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Race a factor in Obama’s endorsement of Kamala Harris, Loretta Sanchez says

Loretta Sanchez says race is a reason for Obama's endorsement of Kamala Harris

In an interview with Sacramento's Spanish-language Univision 19, California Democratic Rep. Loretta Sanchez was asked why President Barack Obama had endorsed Attorney General Kamala Harris in the unusual race for U.S. Senate.
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In an interview with Sacramento's Spanish-language Univision 19, California Democratic Rep. Loretta Sanchez was asked why President Barack Obama had endorsed Attorney General Kamala Harris in the unusual race for U.S. Senate.

Democratic Rep. Loretta Sanchez, in an interview with Univision 19 that aired this weekend, suggested that President Barack Obama’s endorsement of U.S. Senate rival Kamala Harris was in part based on race.

Sanchez was asked why the president had endorsed Harris in the unusual race between two Democrats this year. Speaking in Spanish, she noted that Obama and Harris are longtime friends, then added: “She is African American. He is, too.”

Sanchez, in a statement after the interview aired, said she “in no way” implied or intended to imply Obama endorsed Harris for racial reasons. “I was stating the fact that the endorsement was based on their long-term political relationship,” she said.

Her remarks come days after she ripped Obama for endorsing Harris, arguing he should be focused on helping Democrats win the presidential race rather than inserting himself in a contest between two party members.

“California’s Senate seat does not belong to the political establishment – it belongs to the people of California,” Sanchez said, adding she believes voters will make their own choice in November.

Anxieties between African Americans and Latinos have been an underlying, yet seldom discussed, issue in California politics. Sanchez has aggressively courted Latinos in her campaign to succeed U.S. Sen. Barbara Boxer. She has spoken about her Mexican American roots and her ability to speak Spanish. “I think we need a Latina in the U.S. Senate,” Sanchez said in January.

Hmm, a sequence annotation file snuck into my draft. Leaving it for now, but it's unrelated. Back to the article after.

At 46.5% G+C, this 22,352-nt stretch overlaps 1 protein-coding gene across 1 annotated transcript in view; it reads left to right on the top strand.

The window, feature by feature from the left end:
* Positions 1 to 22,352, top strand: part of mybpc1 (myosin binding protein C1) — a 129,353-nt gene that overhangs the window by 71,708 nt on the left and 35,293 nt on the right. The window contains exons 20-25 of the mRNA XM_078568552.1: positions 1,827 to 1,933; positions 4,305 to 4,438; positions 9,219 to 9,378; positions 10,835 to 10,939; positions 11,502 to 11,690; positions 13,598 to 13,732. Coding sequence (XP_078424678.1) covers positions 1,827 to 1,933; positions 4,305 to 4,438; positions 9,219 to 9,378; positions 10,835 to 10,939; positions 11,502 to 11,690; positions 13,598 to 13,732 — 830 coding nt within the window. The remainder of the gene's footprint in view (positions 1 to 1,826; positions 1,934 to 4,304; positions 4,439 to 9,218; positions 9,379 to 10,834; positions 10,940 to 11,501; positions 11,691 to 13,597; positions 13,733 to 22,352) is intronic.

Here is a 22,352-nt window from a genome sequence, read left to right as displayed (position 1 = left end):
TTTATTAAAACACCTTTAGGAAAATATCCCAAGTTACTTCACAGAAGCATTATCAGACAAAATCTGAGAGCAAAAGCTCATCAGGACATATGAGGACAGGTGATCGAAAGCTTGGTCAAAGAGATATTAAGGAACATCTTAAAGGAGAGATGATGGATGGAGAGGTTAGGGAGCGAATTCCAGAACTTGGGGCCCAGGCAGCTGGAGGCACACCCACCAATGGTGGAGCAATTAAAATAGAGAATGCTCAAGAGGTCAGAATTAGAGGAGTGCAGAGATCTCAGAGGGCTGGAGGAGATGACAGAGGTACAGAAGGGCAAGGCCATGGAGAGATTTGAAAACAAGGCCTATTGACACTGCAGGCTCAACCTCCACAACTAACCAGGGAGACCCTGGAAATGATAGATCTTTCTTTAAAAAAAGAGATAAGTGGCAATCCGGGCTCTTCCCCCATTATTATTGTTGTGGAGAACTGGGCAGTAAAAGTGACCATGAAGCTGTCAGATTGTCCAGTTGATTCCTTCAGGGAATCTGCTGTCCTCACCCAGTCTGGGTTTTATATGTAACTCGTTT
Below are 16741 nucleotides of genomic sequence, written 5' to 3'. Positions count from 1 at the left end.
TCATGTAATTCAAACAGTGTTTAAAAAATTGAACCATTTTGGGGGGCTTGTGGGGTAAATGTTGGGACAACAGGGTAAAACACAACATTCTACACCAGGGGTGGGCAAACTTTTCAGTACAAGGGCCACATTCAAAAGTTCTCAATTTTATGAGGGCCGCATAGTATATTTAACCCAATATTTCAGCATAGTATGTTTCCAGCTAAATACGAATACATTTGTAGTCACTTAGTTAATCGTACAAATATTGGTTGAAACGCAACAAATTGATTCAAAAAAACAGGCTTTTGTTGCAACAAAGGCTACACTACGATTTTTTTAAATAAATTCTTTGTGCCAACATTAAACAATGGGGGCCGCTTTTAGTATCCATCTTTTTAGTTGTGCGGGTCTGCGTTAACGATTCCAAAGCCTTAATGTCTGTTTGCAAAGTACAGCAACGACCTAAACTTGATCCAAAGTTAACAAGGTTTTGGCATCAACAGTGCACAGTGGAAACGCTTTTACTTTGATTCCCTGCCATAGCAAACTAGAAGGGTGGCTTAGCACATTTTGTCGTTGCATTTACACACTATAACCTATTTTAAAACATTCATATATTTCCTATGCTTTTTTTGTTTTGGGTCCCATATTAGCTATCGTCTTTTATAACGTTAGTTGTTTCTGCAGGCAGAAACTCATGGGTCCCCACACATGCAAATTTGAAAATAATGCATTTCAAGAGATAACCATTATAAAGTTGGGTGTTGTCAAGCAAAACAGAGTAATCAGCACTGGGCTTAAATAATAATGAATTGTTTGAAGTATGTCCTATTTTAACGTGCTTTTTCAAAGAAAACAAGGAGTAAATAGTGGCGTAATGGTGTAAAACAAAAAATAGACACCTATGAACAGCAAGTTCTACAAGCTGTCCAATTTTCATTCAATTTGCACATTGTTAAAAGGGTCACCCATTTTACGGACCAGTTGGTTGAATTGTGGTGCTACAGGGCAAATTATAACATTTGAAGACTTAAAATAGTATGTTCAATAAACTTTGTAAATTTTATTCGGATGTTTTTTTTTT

She also has tapped the support of Republicans who view Harris as too liberal.

Harris, the state’s top law enforcement official and its highest-ranking black elected leader, has increasingly waded into the complex tensions between police officers and people of color.

Born to a Jamaican father and Indian mother, Harris said after the shooting of five officers in Dallas that she doesn’t know a black man, be he a relative, a colleague or a friend, that has not been subjected to racial profiling or an unfair stop.

She also has attributed the rise of hate crimes motivated by religion to a national ratcheting up of anger and division in political discourse.

In response to Sanchez’s interview with Univision, Harris’ campaign manager Juan Rodriguez said, “At a time when there is so much divisive rhetoric flowing through our politics, it’s especially disappointing to see a Democratic member of Congress make those comments.”

Sanchez has been criticized for making comments about race and ethnicity in the past.

In December, Muslim and immigrant rights activists called on Sanchez to apologize after she said that between 5 and 20 percent of Muslims want to form a caliphate to target Western norms. The California Immigrant Policy Center accused Sanchez of being “wildly off-the-mark” and said the claims were irresponsible and dangerous, when “Islamophobic rhetoric is spurring troubling incidents of hate.”

Sanchez said she based the figure on her experiences, talks with world leaders and “thoughtful and scholarly discussion about extremist trends” in books, articles and surveys.

Earlier in the year, at a political meeting with an Indian American group, Sanchez mimicked a racial stereotype of American Indians, putting her hand to her mouth and making a whooping sound.

U.S. Senate candidate Lorettaz Sanchez elicited criticism in May 2015 for making a "war cry" that seemed to mock American Indians while speaking to an American Indian group in Anaheim.

In 2010, facing a challenge from Republican Van Tran, a Vietnamese immigrant, Sanchez said on Univision that “the Vietnamese and Republicans” were attempting “to take this seat from us … and give it to this Van Tran, who is very anti-immigrant and very anti-Hispanic.”

Sanchez apologized for her “poor choice of words” after Tran called it a “racial rampage.” Still, she accused Tran of taking “a cheap political shot.”

Obama’s endorsement, which he jointly made last week with Vice President Joe Biden, credited Harris as being a leading voice for criminal justice reform, challenging old dogma and insisting we be “smart on crime” by ending mass incarceration.

Harris’ campaign countered Sanchez’s rebuke of the president with a statement from four Latino officials. Former Assembly Speaker John A. Pérez, Speaker Anthony Rendon, Los Angeles County Supervisor Hilda Solis and Long Beach Mayor Robert Garcia applauded Harris for standing up for undocumented children and said Obama’s words were deserved.

“In this time that we see hate and division coursing through our politics on the national stage,” the statement said, “Californians deserve a senator like Kamala who fights to unite communities across our state with common purpose and gets real results for our people.”

Christopher Cadelago: 916-326-5538, @ccadelago

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